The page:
With much of the United States population being religious, how we as educators approach teaching evolution can be beneficial to bringing more knowledge and understanding to the students in our classrooms. For educators teaching science and evolution to populations with high student religiosity, the Reconciling Evolution website at Brigham Young University (recoevo.byu.edu) has many resources that can help alleviate the perceived conflict students may feel learning about evolution. Although the website has a strong emphasis on a single Christian belief (Church of Jesus Christ of Latter-Day Saints), the authors of the website have done a great job including resources (lesson guides, curricular material, and videos) from other religious sects and denominations such as Judaism, Baptists, Non-denominational, and Non-sectarian, just to name a few. These resources broadly talk about religion and evolution for all denominations. This website has teaching material, resources, and tools that will benefit educators, students, and curious individuals from any age group and worldview.

The website is formatted with drop-down tabs on the top of the webpage, which help navigate through the website. By clicking on the “About Us” tab, the visitor can learn more about the authors and contributors of the website, along with research papers, research presentations, YouTube videos, and podcasts explicitly talking about the intersection between religion and evolution. They are not all necessarily from the authors, but come from different sources and people. For example, the RecoEvo website has an embedded YouTube video, Evolution and God – Can you believe in both? In this video, two scientists discuss how science and religion differ from one another and claim that you can be both religious and a scientist at the same time. The content in this section would be helpful for anyone who is generally interested and may want to understand evolution and religion better.

The most helpful section of the website is the “Resources” tab. Here, educators can view curricular materials (e.g., PowerPoint slides, Instructor Guides) developed by biologists, religious educators, and community religious leaders. The instructor guides are meant for teaching evolution to religious students in a biology or theology class from different religious perspectives. For example, if an educator teaches biology in a strong Pentecostal population, the Pentecostal instructor guide, “A Pentecostal Perspective,” gives a list of activities, outcomes, and reading that could help teachers and students from this specific background learn about the science of evolution. The instructor guide also gives a brief background of the potential cultural barriers to consider when teaching evolution to students of different populations. These instructor guides may also improve teacher/parent interactions when parents might be concerned that their children are learning about evolution. By using the resources on the website, the teacher will have additional background knowledge on specific religious beliefs to better inform their discussions about evolution with parents.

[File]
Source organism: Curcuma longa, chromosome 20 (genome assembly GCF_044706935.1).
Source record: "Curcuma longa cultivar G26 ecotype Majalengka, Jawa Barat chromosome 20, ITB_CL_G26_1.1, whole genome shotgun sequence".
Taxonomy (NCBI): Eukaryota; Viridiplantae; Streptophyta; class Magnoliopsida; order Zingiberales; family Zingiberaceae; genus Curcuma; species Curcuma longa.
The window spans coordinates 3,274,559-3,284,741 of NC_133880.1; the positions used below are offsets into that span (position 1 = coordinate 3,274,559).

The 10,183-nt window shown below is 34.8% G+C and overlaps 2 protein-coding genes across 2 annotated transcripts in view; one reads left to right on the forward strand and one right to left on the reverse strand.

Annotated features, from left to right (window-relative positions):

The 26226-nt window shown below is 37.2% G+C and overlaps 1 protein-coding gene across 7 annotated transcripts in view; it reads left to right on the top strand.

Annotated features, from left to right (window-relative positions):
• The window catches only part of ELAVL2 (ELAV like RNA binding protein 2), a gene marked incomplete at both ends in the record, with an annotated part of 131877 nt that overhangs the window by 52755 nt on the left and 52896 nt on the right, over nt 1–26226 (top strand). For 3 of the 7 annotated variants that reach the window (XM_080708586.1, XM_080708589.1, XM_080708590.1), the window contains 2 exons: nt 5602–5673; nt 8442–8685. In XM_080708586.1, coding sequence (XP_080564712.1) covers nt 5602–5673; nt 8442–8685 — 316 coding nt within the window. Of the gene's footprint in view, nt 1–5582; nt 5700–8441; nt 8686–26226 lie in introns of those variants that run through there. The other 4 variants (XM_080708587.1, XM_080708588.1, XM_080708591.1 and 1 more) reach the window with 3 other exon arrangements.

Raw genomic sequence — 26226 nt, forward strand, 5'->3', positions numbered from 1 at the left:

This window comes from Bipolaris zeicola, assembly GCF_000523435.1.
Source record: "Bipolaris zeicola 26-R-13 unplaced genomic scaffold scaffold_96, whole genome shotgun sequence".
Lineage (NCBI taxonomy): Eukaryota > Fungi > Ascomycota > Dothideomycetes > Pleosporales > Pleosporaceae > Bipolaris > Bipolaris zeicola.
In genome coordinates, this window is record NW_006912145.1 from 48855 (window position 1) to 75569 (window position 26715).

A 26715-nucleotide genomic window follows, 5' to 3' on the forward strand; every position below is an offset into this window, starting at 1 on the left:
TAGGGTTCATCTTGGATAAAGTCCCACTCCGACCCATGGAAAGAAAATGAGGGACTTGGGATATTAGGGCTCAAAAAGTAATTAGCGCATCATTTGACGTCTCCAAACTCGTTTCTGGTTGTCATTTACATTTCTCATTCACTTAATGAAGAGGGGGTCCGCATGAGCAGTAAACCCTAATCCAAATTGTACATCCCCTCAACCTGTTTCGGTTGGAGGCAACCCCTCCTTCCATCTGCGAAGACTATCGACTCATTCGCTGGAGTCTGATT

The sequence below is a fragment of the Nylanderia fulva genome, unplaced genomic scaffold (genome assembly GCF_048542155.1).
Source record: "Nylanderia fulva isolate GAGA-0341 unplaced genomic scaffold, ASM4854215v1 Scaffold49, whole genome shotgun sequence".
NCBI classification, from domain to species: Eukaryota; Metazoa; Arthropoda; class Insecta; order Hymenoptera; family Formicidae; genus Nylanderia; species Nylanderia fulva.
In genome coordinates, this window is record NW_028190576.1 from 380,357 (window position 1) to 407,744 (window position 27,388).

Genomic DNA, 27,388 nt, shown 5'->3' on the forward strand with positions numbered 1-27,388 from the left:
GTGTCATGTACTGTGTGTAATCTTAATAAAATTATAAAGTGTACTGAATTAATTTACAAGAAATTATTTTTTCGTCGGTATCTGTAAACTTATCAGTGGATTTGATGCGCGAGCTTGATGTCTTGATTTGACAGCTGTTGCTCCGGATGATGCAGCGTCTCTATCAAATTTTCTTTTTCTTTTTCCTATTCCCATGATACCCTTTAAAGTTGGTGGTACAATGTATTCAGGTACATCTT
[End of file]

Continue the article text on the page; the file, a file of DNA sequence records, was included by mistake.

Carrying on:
Other resources in this section include a video that follows a made-up student, Carlton Smith, as he goes throughout his day. This video, although hypothetical, is based on actual experiences shared by students interacting with and learning about evolution. This video can be used as an in-class resource that teachers could share to help ease students’ minds in learning about evolution. There are also videos where scientists and religious individuals share their beliefs and thoughts about connecting the hard science of evolution and the beliefs of religion. These reconciliation videos could be a helpful resource for high school and college students, teachers, and parents.

The tools section has tools for educators in junior high and high school wondering about the perceived conflict religious students may feel when learning about evolution. “RecoEvo for Secondary Educators” is a free course that walks educators through religious history and scientific thought. This free course aims to help educators learn how to reduce the perceived conflict students feel learning about evolution. There is also a survey instrument, “pFEAR survey,” that educators can give to their students to help educators better know what influences their students’ worldviews and whether they perceive a conflict between science and religion. The survey may influence whether resources from the RecoEvo website are needed.

A significant gap between students and educators can be seen when approaching human evolution, as many students seem to struggle with this topic the most. The RecoEvo website has a whole section dedicated to human evolution, including videos describing evolution, the scientific method, and the basics of human evolution. Not only does it have basic information, but it also has more in-depth videos about how scientists obtained evidence and why that evidence is essential to understanding human evolution. These videos include famous paleoanthropologists (i.e., Dr. Lee Berger, Dr. John Hawkes, and Dr. Richard Potts) who describe their research in different localities, such as in the museum or the field. The videos do an excellent job of tying in religion, along with the words and evidence from the scientists describing their research. These videos would benefit anyone looking for information about human evolution and wondering how to reconcile it with evolution.

Daniel G. Ferguson, PhD
Postdoctoral Researcher and Educator
Texas State University
San Marcos, TX 78666